In 1873, Allen emigrated to Germany in order to be with his wife’s family in Hannover, Prussia. A letter written to a friend back in the United States shortly after his arrival in Hannover expresses his deep commitment to Orthodox Judaism and his satisfaction at the religious devotion of Hannover Jewry. He wrote, “Our Holy Religion is observed by our people here as it was in times gone by, when no reforms had crept in to mar the observance of our rites and ceremonies.” He went on to say that this was due mainly to the influence of his wife’s uncle, the Landesrabbiner (Chief Rabbi) of Hannover Province.
Chaplain Allen kept a journal during the month of September, 1861. It contains little of historic interest but gives a good account of how an Orthodox Jew in the Union Army observed the Jewish holidays. Because writing on the Sabbath and holidays is forbidden by Jewish law, Allen probably recorded the entries for those days (which are very brief) at some later date. The text of the journal was printed in the Publications of the American Jewish Historical Society in 1961.
KILL THE MESSENGER! Stephen G. Mehta relates that:
In some sense, mediators are simply messengers in a war of the parties. They send and interpret a message from one side to the other. And we all know sometimes what can happen to the messenger. Well I thought I might briefly look at the origin of the phrase, “Don’t shoot [or kill] the messenger.”
According to Wikipedia, “Shooting the messenger” is a metaphoric phrase used to describe the act of lashing out at the (blameless) bearer of bad news. It appears that the original basis for the statement may have come from a related sentiment expressed as far back as 446 B.C in Antigone by Sophocles as “No one loves the messenger who brings bad news”. Later, it was used by Shakespeare in Henry IV, part 2 (1598)[and in Antony and Cleopatra: when told Antony has married another, Cleopatra threatens to treat the messenger’s eyes as balls, eliciting the response ‘gracious madam, I that do bring the news made not the match.’
As a side note as to why people for a long time have been worried about shooting the messenger. I think it goes back to fight or flight. When people hear a message that they don’t like, it invokes the fight or flight reaction in that person. Rather than run away from the message — and its implications — they choose to fight.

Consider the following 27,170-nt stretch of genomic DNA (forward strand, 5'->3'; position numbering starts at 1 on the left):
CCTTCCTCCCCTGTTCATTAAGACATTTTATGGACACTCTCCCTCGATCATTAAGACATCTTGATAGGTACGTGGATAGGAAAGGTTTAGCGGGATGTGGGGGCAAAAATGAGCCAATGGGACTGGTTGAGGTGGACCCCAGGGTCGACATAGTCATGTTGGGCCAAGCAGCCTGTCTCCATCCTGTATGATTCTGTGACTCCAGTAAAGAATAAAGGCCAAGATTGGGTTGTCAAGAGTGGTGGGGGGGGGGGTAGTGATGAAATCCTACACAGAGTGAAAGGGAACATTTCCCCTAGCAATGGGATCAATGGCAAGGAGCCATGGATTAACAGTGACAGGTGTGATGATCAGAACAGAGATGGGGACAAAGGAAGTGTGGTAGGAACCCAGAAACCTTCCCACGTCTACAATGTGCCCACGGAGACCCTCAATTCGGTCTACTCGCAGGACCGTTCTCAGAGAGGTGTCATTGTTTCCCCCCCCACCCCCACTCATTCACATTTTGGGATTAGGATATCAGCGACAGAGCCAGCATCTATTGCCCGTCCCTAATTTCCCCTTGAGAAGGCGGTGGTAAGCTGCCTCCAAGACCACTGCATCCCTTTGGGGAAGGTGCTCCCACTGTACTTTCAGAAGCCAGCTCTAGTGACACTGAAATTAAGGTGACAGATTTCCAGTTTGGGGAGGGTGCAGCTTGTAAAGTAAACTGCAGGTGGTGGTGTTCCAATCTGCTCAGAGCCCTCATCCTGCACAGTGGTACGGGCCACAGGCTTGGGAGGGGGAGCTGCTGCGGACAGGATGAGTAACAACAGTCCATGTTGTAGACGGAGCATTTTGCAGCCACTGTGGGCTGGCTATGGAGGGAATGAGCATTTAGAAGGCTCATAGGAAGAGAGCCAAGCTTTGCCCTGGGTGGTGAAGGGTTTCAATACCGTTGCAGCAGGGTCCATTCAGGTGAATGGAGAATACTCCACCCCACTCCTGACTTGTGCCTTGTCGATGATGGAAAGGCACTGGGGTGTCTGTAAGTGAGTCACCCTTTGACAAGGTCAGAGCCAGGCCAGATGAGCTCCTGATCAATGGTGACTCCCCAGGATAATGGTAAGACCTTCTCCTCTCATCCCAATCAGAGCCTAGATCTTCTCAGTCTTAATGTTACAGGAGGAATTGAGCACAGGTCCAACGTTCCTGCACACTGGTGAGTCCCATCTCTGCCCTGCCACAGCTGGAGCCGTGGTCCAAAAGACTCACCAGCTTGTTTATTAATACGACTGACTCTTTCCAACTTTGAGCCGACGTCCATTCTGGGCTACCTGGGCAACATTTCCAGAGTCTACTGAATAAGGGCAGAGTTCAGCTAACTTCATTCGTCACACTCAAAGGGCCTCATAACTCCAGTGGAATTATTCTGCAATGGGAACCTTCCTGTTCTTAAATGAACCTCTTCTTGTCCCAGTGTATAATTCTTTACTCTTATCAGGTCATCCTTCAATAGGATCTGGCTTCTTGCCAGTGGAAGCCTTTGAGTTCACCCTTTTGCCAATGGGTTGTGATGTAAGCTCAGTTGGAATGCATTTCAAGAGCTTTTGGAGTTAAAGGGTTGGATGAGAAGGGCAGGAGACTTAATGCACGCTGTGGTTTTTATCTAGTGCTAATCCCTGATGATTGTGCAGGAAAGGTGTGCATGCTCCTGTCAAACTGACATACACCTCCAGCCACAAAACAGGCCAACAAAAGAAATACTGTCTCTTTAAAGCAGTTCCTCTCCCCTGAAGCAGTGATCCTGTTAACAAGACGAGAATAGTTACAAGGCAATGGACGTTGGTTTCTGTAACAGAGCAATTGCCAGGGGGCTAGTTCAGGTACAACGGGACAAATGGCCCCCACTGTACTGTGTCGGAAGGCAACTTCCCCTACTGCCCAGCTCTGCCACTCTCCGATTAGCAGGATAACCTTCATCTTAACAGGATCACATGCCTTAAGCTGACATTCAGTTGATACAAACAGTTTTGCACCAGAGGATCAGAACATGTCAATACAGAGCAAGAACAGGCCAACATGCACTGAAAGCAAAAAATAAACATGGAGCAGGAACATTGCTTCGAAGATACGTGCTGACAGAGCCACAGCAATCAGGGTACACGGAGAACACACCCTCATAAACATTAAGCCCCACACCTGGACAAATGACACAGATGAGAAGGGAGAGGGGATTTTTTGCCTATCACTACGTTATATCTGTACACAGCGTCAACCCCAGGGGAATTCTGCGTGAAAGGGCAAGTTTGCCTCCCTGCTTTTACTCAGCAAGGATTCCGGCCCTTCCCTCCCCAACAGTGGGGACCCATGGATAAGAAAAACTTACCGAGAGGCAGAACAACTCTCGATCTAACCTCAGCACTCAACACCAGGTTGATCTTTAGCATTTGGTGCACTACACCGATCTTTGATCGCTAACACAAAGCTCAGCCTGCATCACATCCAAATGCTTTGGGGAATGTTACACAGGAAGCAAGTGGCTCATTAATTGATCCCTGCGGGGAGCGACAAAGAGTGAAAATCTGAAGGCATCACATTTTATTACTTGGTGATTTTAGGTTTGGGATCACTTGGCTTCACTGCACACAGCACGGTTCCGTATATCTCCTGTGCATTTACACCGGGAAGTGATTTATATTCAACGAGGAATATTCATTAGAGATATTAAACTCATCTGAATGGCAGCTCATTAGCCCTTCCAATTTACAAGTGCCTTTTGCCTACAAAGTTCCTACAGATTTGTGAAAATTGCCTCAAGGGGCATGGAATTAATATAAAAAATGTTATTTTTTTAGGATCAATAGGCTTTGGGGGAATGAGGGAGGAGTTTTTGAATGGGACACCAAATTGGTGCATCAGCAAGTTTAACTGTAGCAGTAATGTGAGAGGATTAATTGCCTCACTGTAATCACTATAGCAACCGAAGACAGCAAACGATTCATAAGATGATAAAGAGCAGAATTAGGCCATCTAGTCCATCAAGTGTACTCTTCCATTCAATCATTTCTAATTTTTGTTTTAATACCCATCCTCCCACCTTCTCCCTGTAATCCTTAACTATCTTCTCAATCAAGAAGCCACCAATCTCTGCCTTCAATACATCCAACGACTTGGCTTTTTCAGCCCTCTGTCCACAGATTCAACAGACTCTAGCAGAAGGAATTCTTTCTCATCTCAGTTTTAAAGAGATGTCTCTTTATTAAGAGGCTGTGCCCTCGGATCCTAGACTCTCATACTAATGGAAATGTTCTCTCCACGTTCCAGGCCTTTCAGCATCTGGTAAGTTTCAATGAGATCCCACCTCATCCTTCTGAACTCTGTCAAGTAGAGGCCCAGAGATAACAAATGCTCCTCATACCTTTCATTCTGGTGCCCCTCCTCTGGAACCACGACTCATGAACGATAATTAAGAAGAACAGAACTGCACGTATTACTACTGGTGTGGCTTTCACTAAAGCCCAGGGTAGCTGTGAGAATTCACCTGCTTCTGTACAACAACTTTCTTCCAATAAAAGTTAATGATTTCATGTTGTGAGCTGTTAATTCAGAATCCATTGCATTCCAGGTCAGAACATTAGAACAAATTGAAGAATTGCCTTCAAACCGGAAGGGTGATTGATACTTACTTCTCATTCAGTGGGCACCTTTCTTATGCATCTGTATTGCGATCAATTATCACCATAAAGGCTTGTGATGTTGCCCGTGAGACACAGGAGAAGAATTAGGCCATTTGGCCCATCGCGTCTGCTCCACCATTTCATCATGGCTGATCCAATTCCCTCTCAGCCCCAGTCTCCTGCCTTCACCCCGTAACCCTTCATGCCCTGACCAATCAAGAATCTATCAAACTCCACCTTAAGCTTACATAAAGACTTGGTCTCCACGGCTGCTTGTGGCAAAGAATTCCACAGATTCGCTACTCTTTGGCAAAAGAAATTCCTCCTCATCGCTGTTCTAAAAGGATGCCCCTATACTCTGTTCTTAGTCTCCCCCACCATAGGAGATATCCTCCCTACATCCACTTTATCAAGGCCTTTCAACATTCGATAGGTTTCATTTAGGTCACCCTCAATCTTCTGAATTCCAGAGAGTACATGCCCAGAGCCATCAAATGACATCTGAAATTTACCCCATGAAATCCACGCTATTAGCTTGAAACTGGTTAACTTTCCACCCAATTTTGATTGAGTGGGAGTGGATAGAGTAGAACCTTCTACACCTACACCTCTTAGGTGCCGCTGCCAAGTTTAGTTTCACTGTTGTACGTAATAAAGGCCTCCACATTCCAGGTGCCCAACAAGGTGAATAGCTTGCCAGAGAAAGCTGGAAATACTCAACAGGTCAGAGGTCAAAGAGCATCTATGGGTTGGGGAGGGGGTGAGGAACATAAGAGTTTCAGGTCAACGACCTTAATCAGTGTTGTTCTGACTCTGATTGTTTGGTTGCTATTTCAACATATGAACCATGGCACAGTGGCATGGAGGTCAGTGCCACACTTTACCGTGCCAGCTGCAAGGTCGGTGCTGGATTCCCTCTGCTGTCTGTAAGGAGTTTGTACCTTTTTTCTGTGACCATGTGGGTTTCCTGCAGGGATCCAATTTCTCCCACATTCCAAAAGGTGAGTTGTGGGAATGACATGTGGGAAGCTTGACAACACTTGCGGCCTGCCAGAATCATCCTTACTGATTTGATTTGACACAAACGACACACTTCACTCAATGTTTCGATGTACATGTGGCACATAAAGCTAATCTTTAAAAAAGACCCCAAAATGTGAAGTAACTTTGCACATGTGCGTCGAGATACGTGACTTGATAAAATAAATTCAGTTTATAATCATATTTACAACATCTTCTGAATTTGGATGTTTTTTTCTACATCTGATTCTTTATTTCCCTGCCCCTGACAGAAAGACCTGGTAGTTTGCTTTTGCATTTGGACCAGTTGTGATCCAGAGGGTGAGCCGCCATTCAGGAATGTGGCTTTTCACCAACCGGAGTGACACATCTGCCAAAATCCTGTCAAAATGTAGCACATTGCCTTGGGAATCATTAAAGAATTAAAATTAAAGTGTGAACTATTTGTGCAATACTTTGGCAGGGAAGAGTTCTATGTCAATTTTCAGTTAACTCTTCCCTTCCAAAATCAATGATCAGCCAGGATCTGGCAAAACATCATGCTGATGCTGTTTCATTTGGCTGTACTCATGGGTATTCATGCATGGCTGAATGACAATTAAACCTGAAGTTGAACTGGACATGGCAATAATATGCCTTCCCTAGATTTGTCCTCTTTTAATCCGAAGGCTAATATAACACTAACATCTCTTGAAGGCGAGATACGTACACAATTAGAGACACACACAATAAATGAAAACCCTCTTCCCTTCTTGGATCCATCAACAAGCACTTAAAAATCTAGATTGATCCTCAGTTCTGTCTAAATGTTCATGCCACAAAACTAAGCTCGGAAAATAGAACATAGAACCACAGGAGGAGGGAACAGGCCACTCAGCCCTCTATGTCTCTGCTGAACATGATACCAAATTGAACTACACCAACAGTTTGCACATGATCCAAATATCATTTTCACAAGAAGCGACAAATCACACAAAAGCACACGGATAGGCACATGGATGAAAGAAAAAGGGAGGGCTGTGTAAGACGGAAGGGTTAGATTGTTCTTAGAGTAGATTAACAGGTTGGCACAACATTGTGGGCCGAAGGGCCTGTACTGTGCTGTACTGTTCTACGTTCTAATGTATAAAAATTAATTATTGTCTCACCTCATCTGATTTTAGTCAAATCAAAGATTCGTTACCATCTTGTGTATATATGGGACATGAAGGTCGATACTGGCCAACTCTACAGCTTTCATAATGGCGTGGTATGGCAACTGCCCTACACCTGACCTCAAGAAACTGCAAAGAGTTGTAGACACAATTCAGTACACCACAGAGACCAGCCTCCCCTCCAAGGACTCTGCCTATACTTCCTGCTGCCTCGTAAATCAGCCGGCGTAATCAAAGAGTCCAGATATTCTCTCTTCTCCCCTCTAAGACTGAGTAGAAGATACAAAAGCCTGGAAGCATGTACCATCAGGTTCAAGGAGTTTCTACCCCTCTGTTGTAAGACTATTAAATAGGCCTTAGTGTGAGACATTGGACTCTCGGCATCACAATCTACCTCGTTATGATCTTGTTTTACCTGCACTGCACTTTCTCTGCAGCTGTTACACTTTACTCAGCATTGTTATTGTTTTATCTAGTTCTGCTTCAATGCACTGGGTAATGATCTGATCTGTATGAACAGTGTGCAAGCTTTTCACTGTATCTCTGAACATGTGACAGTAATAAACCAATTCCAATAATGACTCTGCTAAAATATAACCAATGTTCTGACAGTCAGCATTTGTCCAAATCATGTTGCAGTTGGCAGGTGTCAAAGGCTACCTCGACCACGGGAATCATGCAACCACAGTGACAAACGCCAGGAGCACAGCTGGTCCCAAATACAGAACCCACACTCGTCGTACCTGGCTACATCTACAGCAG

ANSWER FOR HISTORY BUFFS: Almost 100 years before Kamila Harris, a Native American from Kansas was the first US multi-racial vice president. He was Charles Curtis, who served under Herbert Hoover 1929-1933. Curtis’s mother was a Native American who belonged to the Kaw Nation. He was raised on a reservation.
According to Washington Post columnist Jillian Brockell, Curtis studied law and was admitted to the Kansas bar. He was first appointed to the Senate in 1907 at a time when senators were chosen by state legislatures. He was known for his winning personality, serving on the House Indian Affairs Committee. By the 1920s, he was Senate majority leader.
He was not particularly close with President Hoover.
At its lowest point, his Kaw Nation dwindled to fewer than 200 people. The Nation has renewed itself and now numbers nearly 3,600 people.
IN THE NEWS:
Editorial: Voters made clear: The war on drugs isn’t working (“On Election Day, voters around the country opted to relax state drug laws. New Jersey, Arizona, South Dakota and Montana voted to legalize recreational marijuana, and Mississippi voted to legalize medical marijuana. Oregon went further, decriminalizing small quantities of all drugs. These movements mark a welcome shift in decades of destructive drug policy.”)
Trump’s record-breaking spree of federal executions could come to an end under Biden (“Even in a year that has tallied a record number of federal executions, Lisa Montgomery’s case stands out. Montgomery, 52, is scheduled on Dec. 8 to be the first woman in nearly 70 years to receive the federal death penalty. Her punishment is being carried out on an unusually fast timeline — all amid a pandemic.”)
U.S. criticized for police brutality, racism at U.N. rights review (“Major powers, including allies, criticized the United States for its human rights record on Monday during a U.N. review, citing the use of the death penalty, police violence against African Americans and the separation of migrant children from their families.”)
Here are three musical challenges for the Christmas season:
- It’s regularly sung as a popular Christmas Carol – but actually has little if anything to do with Christmas. It does not include a single detail from the story of Jesus’ birth: no stable, no shepherds, no wise men; no Mary or Joseph; no little town of Bethlehem or choirs of angels or silent nights. Can you name the Carol?
- In Doylestown PA, Victoria is planning to sing with the Unitarian Fellowship choir for the holidays. Given so many freethinking liberal members, the choir is unable to agree on a Christmas Carol which does not offend the sensibilities of at least one member. They finally settle on a popular Carol. Which one is it?
- Some of the ancient Carols appear to have been generated at the time when Catholic Gregorian chant was being replaced to the 1-2-3-4 musical style of the new Protestant denominations. How many Christmas or Advent Carols can you think of which reveal this changeover from Gregorian chant to today’s musical fashion?